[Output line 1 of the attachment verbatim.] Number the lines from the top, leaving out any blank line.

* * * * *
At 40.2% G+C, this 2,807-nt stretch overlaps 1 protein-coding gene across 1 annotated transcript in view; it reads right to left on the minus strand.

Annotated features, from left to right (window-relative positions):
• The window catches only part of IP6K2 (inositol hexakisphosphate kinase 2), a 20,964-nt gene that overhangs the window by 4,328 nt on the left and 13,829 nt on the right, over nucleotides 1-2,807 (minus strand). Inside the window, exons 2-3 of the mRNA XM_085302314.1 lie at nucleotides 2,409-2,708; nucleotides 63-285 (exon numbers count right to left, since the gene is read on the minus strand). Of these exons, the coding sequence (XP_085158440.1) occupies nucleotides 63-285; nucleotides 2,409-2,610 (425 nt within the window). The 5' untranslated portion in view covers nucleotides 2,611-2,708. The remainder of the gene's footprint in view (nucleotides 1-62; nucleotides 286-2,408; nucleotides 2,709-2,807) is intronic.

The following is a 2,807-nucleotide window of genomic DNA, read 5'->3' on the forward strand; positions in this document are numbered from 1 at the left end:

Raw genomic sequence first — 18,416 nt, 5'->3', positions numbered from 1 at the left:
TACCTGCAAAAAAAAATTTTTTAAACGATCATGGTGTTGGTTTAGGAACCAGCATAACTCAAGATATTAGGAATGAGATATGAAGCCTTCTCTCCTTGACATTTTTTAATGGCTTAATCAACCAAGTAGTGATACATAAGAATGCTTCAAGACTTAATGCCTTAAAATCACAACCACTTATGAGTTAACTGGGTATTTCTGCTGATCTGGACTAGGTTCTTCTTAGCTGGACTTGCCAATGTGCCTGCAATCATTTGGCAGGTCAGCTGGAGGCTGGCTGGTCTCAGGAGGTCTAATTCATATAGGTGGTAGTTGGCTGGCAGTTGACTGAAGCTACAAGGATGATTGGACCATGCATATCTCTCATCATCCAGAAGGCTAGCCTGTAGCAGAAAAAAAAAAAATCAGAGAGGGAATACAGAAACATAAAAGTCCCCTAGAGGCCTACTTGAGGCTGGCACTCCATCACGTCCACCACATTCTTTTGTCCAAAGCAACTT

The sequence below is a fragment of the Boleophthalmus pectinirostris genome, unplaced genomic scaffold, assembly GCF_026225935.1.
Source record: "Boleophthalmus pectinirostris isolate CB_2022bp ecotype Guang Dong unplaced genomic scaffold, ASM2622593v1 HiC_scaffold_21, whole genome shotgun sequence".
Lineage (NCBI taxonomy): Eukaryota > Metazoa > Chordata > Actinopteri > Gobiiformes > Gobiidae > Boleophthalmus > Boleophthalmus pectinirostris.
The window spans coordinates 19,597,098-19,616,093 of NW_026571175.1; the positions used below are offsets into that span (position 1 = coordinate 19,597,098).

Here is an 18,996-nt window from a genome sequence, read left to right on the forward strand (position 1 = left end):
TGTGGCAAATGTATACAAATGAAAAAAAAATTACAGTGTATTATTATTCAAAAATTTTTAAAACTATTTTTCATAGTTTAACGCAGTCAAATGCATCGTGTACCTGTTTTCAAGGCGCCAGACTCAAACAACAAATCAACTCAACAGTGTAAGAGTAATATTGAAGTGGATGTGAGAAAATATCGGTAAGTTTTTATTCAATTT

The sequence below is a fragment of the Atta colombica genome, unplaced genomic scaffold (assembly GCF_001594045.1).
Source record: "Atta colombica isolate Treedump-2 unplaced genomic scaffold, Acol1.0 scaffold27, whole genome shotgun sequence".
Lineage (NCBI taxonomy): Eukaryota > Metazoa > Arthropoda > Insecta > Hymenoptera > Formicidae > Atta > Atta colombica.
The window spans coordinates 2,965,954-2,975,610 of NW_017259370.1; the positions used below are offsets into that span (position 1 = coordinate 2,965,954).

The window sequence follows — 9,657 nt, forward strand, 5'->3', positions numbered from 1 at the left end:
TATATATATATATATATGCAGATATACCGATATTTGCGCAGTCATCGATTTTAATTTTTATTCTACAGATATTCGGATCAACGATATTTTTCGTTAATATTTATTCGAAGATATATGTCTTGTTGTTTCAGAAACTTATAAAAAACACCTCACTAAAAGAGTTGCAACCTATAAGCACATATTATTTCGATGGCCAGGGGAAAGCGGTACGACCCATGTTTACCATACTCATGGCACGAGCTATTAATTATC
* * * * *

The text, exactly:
At 40.2% G+C, this 2,807-nt stretch overlaps 1 protein-coding gene across 1 annotated transcript in view; it reads right to left on the minus strand.